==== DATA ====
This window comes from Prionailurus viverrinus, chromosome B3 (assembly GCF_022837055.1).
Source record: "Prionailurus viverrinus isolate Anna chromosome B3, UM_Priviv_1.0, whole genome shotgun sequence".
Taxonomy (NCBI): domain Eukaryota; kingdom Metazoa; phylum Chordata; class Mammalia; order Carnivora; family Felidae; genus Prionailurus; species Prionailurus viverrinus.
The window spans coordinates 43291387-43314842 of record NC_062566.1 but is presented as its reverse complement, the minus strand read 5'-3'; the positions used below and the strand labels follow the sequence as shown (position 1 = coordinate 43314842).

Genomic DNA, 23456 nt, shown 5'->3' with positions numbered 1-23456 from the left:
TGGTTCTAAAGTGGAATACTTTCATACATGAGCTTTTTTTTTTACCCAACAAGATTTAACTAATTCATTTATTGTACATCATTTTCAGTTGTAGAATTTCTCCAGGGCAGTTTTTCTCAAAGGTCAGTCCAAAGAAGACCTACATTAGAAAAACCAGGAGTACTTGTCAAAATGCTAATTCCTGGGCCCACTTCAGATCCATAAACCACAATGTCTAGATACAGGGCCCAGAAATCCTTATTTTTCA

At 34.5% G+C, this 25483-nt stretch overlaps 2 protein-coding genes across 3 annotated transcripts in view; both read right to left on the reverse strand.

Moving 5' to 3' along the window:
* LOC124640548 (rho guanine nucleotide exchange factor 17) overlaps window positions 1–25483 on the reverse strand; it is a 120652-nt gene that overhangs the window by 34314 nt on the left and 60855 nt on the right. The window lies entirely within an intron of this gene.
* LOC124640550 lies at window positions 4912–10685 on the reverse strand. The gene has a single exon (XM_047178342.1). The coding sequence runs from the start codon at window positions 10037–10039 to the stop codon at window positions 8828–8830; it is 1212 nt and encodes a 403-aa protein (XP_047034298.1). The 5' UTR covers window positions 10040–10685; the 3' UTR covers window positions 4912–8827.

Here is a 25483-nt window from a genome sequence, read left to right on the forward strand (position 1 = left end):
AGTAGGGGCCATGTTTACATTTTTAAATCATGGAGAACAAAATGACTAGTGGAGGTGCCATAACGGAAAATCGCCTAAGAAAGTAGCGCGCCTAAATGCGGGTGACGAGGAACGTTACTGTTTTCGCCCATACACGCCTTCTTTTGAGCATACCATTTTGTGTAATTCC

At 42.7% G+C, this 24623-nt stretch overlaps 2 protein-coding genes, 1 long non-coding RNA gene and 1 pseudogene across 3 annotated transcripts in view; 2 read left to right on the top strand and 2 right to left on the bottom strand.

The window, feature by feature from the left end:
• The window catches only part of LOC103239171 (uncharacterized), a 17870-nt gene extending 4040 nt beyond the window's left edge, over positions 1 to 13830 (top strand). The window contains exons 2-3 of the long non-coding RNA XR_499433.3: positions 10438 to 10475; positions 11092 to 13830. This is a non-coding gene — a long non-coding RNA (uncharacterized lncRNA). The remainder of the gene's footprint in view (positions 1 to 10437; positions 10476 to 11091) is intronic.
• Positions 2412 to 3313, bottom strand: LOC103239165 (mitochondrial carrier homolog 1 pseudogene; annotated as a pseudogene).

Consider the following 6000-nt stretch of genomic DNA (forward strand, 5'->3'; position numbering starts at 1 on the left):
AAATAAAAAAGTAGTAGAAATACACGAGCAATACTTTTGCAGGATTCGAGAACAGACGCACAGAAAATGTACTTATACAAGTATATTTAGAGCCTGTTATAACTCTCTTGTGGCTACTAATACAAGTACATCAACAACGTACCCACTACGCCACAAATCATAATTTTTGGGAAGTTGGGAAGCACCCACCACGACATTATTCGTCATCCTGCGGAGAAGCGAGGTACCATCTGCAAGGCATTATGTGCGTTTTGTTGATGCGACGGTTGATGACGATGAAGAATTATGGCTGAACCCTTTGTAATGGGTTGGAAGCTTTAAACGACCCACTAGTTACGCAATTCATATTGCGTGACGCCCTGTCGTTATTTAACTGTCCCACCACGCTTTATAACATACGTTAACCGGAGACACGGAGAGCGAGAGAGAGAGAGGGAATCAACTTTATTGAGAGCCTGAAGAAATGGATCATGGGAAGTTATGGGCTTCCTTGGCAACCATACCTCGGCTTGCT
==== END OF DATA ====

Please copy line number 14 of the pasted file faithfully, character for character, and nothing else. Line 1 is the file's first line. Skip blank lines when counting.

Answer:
The window, feature by feature from the left end: